The United States Supreme Court reasoned,
The Framers knew the difference between doing something and doing nothing. They gave Congress the power to regulate commerce, not to compel it. Ignoring that distinction would undermine the principle that the Federal Government is a government of limited and enumerated powers. The individual mandate thus cannot be sustained under Congresss power to regulate Commerce.
However, because every reasonable construction must be resorted to, in order to save a statute from unconstitutionality, Hooper v. California, 155 U. S. 648, 657, the question is whether it is fairly possible to interpret the mandate as imposing such a tax. See Crowell v. Benson, 285 U. S. 22, 62. Pp. 3132.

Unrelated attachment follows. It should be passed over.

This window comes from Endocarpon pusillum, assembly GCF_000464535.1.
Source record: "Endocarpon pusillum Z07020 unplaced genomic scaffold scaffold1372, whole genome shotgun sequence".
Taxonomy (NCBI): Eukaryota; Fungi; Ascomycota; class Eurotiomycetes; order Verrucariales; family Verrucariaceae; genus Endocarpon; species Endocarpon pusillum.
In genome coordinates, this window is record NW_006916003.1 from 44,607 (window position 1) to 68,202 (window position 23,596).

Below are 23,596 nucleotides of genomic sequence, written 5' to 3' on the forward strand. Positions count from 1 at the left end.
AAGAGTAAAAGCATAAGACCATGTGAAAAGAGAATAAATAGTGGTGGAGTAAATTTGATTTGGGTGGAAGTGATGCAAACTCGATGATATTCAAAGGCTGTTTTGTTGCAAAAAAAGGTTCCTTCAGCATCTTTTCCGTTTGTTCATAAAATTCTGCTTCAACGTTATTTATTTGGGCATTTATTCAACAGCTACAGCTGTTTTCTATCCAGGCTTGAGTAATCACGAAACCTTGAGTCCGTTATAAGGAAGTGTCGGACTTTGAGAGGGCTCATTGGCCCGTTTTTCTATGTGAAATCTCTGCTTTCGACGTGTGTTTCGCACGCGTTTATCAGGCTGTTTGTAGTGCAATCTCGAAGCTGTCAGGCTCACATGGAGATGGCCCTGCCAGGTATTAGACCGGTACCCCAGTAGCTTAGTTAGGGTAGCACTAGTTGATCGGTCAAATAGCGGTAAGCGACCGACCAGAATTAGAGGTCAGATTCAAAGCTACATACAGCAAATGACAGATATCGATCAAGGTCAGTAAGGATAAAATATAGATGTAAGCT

A majority of the Court concluded that it was not unreasonable or impossible to construe the individual mandate as a tax, such that the mandate may not be unconstitutional.